5th May 2020
To ask the Secretary of State for International Development, what recent assessment she has made of the need to increase the UK Government's contributions to the United Nations Relief and Works Agency to meet increased demand for core services for Palestinian refugees throughout the Middle East.

The UK is a long-term supporter of the UN Relief and Works Agency (UNWRA). Our funding helps provide education to more than 533,000 children (half of which are girls), health services for around 3.1 million Palestinian refugees, and social safety net assistance for around 255,000 of the most vulnerable.

The services that UNRWA provide play a key role in helping contain and address the spread of COVID-19. We continue to monitor the situation closely and are working closely with UNRWA and the international community to ensure a co-ordinated response to the outbreak.

James Cleverly
Home Secretary
5th May 2020
To ask the Secretary of State for International Development, what recent assessment she has made of the adequacy of UK Government-funded nutrition programmes in developing countries.

DFID undertakes reviews of all its programmes, including nutrition programmes, on an annual basis, including whether intended outcomes and impacts are being achieved. We also invest in evaluating our programmes to enable us to learn what works and to adapt our approaches accordingly.

In 2020, we have been looking across DFID’s country portfolio to assess where there is scope to improve how we address malnutrition as part of the government’s commitment to end the preventable deaths of mothers, newborns and children – and considering current efforts to deal with the COVID-19 pandemic.

The Independent Commission for Aid Impact is close to finalising its review of DFID’s work on nutrition. This will provide important insights into how we can further strengthen the work we do, and we look forward to receiving the final report in September.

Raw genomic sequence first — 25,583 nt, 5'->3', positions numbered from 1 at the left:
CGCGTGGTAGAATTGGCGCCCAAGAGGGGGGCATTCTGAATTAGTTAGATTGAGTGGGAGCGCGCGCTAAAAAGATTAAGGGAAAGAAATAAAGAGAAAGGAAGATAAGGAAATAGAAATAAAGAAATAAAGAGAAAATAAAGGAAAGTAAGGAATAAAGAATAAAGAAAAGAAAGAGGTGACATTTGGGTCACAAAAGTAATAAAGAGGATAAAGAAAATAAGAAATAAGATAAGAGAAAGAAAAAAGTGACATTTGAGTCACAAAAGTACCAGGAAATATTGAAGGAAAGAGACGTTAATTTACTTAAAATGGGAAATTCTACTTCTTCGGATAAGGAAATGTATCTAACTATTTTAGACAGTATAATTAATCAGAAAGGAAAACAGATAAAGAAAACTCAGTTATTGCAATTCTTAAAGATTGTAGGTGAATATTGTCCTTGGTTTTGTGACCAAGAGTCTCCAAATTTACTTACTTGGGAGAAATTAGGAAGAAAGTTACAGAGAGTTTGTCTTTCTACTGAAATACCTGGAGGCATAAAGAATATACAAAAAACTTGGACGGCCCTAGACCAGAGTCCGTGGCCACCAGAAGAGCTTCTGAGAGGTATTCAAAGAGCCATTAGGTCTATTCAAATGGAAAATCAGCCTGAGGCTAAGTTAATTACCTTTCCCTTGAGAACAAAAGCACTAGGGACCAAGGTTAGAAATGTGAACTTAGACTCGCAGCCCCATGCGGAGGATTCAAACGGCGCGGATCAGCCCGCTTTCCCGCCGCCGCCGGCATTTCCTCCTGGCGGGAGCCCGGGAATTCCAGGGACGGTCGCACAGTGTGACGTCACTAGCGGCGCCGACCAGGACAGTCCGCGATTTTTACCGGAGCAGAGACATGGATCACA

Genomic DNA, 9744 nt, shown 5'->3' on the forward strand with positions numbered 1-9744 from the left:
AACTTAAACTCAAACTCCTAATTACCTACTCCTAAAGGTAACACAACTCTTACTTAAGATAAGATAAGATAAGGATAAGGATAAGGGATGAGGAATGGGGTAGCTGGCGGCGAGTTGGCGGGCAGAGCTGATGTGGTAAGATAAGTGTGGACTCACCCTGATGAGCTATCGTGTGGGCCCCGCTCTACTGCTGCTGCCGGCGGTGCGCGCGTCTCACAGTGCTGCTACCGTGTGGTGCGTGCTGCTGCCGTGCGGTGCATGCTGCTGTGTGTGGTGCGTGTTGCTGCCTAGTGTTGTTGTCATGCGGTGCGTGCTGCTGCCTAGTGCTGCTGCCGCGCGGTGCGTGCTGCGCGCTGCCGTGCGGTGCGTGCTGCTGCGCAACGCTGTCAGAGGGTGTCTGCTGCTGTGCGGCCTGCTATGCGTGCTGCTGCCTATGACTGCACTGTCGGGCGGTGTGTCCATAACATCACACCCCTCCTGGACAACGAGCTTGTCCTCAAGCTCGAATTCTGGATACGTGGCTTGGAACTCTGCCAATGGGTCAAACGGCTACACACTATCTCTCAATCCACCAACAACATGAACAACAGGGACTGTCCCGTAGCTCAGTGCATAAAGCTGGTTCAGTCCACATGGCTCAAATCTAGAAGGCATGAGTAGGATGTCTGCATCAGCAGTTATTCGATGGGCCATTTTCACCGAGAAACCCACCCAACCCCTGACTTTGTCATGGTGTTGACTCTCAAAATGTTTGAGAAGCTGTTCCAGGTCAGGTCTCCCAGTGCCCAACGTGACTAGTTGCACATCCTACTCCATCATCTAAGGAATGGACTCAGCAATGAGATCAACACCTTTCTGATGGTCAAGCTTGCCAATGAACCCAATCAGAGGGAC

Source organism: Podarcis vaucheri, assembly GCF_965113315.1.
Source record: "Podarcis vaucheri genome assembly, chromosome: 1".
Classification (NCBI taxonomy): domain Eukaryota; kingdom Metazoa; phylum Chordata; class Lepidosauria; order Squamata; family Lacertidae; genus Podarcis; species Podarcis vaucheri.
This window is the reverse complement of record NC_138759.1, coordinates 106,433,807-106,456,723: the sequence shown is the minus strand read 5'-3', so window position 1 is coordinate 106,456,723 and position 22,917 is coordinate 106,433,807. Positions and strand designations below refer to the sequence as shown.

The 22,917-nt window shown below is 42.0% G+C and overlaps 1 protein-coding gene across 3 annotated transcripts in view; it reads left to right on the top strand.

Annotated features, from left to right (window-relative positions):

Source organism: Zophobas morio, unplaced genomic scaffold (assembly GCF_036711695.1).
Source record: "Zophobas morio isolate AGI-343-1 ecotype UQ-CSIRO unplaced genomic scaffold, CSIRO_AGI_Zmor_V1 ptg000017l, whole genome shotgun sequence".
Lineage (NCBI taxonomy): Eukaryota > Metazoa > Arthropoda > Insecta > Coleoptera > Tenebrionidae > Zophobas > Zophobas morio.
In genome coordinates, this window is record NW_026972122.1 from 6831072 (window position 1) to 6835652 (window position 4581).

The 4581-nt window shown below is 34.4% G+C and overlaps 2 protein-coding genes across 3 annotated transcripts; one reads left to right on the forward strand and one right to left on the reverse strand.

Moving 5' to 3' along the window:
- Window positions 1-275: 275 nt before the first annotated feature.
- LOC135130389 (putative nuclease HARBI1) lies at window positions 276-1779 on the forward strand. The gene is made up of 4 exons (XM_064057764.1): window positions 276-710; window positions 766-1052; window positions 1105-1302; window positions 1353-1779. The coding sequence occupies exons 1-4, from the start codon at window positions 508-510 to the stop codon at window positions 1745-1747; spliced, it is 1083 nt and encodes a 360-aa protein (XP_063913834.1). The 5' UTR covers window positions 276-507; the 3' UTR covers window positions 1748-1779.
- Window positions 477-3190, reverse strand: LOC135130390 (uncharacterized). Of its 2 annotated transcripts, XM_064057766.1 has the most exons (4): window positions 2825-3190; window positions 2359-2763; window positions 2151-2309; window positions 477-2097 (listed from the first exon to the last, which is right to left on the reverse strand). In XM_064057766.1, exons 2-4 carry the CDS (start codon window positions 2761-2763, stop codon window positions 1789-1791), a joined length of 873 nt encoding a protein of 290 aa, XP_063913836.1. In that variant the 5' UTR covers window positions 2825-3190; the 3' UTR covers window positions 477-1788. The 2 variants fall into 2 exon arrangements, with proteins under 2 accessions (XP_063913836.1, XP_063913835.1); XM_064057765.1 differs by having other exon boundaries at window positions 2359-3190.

5th May 2020
To ask the Secretary of State for International Development, what assessment she has made of the extent to which her Department’s funding for nutrition programmes in low-income and fragile states throughout the Middle East is meeting demand for those programmes.

Across the Middle East, malnutrition rates, as well as food insecurity levels, are very concerning, particularly in Yemen and Syria where rates are among the highest in the world.

In Yemen, last financial year (19/20), UK support helped UNICEF screen over 400,000 children for severe acute malnutrition and enabled 45,000 children to be enrolled in nutrition programmes after screening. The UK is the second-largest donor to the malnutrition response in Yemen and we continue to encourage other donors to provide significant funding to Yemen, including for the malnutrition response.

In Syria, last financial year (19/20), the UK reached over 170,000 children under five, or pregnant or new mothers, with nutrition interventions. The UK is one of the largest bilateral donors to the Syria Crisis since it began in 2011. We are at the forefront of the humanitarian response, driving other donors to help those acutely in need, including on key issues such as malnutrition.

James Cleverly
Home Secretary
5th May 2020
To ask the Secretary of State for International Development, what discussions she has had with her international counterparts on the need to tackle (a) malnutrition and (b) food scarcity among vulnerable people throughout the Middle East.

On Friday 17 April, the Secretary of State for International Development spoke with the Executive Director of the World Food Programme, David Beasley. Their discussion covered COVID-19, the need for humanitarian access in Yemen (to enable the delivery of food to vulnerable people) and the current food scarcity risk posed by locusts in the Middle East and Africa.

On Monday 27 April, I spoke with the Government of Yemen’s Foreign Minister, Mohammad Hadrami, where we discussed ways of stabilising Yemen’s economy (which will be critical for ensuring food imports and preventing a further deterioration in food scarcity).

On Thursday 23 April, DFID’s Acting Permanent Secretary discussed ways of improving humanitarian funding levels in Yemen, including in response to malnutrition and food scarcity, with the United Nations Under-Secretary-General for Humanitarian Affairs, Mark Lowcock.

Ministers and UK officials also remain in close contact with other donors on malnutrition and food scarcity across the Middle East.

James Cleverly
Home Secretary
25th Mar 2021
To ask the Secretary of State for International Trade, pursuant to the Answer of 1 February 2021 to Question 144824 Fossil Fuels: Export Credit Guarantees, when she plans to provide details of the two upstream UK Export Finance funded projects located in Brazil and one midstream project in Turkmenistan.

UK Export Finance (UKEF) carries out due diligence on all relevant aspects of a project before reaching a decision on whether to provide support. UKEF is currently reviewing whether any projects that had been under consideration fall within the limited exemptions to the new policy. It is not UKEF policy to comment on potential transactions for reasons of commercial sensitivity.